An Enquiry into the Lynne Stewart Case

by | Oct 17, 2006 | Stress Blog | 1 comment

The Stewart case, in which the Injustice Dept. brought charges against a civil rights lawyer for passing on press releases from her client to the media, was designed to have a chilling effect on efforts to defend those the US government deems to be its enemies.

Stewart’s client (Sheikh Omar Abdel-Rahman) is behind bars in Egypt. Stewart describes him as being so sensory-deprived (because of age) that he is, for all practical purposes, hallucinatory. She passed on a statement from him to his followers, which basically said “re-think the cease-fire” with the Egyptian government. She was charged by Ashcroft with helping and conspiring to help the bad guys.

The precise wording of the Rahman statement is as follows: “I [Omar Abdel-Rahman] am not withdrawing my support of the cease-fire, I am merely questioning it and I am urging you, who are on the ground there to discuss it and to include everyone in your discussions as we always have done.”

The National Lawyers Guild stated “the government is hoping that lawyers will now think twice beforerepresenting clients with unpopular views or related to unpopular causes.” The case raises questions about the Injustice Dept.’s interpretation of its vast powers in the anti-terrorism area. If Stewart is guilty of aiding terrorists by releasing a statement, then isn’t Reuters guilty as well, for publishing the statement? Further, the US government broke attorney-client privilege laws by using wiretaps and hidden cameras to gather evidence against her.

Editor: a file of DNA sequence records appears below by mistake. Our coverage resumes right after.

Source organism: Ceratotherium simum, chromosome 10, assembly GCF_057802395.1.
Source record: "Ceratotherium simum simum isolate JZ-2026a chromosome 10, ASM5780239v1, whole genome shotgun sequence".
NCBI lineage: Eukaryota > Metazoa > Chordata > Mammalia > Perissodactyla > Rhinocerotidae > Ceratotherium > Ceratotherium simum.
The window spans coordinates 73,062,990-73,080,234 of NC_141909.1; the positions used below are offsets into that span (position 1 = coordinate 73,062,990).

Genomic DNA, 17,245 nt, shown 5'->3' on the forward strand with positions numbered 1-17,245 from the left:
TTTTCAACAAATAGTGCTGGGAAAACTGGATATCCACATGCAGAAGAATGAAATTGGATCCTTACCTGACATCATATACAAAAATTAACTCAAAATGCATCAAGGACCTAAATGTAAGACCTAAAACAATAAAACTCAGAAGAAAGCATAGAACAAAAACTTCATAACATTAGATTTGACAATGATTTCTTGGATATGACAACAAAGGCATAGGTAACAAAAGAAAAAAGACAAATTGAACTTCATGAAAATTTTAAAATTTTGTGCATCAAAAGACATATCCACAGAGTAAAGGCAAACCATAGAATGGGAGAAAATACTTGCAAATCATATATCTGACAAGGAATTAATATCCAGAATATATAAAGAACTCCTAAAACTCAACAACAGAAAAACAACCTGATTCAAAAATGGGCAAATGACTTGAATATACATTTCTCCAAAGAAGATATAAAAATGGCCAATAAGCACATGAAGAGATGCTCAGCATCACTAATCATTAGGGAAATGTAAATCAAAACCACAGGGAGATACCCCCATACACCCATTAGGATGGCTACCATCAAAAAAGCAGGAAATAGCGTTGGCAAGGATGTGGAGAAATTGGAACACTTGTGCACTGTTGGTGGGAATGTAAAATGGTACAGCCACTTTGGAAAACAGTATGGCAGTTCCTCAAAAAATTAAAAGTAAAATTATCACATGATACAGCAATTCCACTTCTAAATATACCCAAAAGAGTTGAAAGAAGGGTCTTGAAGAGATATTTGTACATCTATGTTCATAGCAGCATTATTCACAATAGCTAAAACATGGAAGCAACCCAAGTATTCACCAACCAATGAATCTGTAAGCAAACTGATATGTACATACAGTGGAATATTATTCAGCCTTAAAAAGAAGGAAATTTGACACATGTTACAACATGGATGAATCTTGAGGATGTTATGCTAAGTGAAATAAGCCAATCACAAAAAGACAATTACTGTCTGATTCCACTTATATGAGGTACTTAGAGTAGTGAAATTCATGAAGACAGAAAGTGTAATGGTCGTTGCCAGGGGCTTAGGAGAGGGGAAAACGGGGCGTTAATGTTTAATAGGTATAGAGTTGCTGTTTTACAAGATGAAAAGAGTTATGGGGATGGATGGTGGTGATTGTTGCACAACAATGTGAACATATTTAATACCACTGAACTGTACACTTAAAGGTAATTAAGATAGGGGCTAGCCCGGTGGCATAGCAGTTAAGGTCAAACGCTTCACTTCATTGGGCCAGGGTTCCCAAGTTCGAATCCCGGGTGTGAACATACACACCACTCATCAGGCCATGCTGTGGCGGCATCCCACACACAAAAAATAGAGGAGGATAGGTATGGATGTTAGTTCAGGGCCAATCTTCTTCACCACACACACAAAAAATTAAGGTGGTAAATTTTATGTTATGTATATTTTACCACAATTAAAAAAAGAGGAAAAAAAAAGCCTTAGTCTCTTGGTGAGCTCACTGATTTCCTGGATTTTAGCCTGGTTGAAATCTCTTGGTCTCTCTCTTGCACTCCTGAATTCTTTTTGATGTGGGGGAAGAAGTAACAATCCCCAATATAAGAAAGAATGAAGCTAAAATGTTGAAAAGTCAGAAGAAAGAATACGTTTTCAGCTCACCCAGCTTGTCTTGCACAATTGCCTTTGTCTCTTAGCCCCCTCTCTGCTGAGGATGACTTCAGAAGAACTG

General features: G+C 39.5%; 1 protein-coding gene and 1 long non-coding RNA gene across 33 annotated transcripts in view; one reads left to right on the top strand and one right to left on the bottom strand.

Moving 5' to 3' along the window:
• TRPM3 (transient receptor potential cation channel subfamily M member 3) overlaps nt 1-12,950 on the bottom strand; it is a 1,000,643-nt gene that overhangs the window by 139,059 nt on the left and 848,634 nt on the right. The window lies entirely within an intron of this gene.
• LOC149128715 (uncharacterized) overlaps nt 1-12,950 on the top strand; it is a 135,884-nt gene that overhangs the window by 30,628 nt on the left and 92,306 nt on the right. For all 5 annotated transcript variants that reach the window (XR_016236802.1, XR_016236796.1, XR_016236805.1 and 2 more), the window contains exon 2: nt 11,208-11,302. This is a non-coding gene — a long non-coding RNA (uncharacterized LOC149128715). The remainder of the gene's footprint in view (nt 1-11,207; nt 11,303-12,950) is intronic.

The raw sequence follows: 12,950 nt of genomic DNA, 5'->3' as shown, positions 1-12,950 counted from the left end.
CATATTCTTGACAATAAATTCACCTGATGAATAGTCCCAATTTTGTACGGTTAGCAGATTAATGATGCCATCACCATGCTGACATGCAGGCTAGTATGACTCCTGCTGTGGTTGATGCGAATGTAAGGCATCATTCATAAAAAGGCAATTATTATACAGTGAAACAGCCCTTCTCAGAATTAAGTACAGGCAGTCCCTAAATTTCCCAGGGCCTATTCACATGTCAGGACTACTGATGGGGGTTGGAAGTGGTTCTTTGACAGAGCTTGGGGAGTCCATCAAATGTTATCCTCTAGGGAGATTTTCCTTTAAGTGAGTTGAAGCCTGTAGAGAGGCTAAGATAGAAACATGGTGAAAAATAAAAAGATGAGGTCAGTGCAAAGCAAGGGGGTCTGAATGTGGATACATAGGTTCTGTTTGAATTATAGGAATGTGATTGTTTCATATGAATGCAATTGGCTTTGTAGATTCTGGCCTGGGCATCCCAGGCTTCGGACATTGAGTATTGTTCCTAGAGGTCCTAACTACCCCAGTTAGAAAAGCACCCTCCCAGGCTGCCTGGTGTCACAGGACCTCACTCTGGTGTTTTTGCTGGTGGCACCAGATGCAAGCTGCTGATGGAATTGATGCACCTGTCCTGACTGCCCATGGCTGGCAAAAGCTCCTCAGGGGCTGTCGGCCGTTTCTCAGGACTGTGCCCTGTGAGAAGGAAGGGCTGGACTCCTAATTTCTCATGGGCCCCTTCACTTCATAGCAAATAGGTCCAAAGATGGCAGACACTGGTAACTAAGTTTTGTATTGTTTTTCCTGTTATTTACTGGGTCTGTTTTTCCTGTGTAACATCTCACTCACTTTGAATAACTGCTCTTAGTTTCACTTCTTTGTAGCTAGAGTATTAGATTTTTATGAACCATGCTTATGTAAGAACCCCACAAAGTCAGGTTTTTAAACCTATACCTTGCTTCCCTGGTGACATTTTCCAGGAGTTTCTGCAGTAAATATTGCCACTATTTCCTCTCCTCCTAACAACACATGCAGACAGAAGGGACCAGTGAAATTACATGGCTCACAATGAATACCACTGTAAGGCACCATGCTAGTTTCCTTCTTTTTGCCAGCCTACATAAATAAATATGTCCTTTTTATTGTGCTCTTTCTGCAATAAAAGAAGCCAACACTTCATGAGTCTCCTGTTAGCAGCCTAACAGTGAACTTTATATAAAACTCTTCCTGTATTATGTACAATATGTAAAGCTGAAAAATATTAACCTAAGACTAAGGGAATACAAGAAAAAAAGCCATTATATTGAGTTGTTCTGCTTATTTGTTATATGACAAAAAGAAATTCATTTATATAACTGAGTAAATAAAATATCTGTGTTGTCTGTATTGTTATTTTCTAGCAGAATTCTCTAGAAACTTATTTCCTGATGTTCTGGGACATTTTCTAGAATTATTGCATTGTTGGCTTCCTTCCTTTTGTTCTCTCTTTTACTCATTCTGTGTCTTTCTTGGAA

Wikipedia notes “Rifai Taha, a militant terrorist in Egypt who was associated with Osama bin Laden, viewed the press release as support of Taha’s desire to return the Islamic Group to violence.” But how can Stewart be held accountable for how someone views a document? How can any of us know how anyone will view anything? Let’s say that Rahman’s statement wasn’t so neutral. Let’s say, instead, that Rahman had said “I want everyone in Cairo dead, to the last man, woman and child, and I want them all dead right now”. Common sense suggests that Rahman’s followers would then carry out acts of violence to comply with Rahman’s wishes. But what if they didn’t? What if they merely laughed at the statement? In a legal sense, only the act matters, or that’s all that should matter. Whether Rahman’s followers commit violent acts because he tells them to or not, the acts are what count. We cannot write laws based on who-told-whom-to-do-what; connecting violent crimes with distant “instigators” is foolhardy. The fact is that the man who commits the violence has a choice: to refuse to comply with his instigator’s instructions.

IMPORTANT NOTE: Before anyone chews off their fingernails worring about Stewart’s 28-month jail sentence, read this Stewart quote: “I don’t have any problem with Mao or Stalin or the Vietnamese leaders or certainly Fidel locking up people they see as dangerous. Because so often, dissidence has been used by the greater powers to undermine a people’s revolution.”

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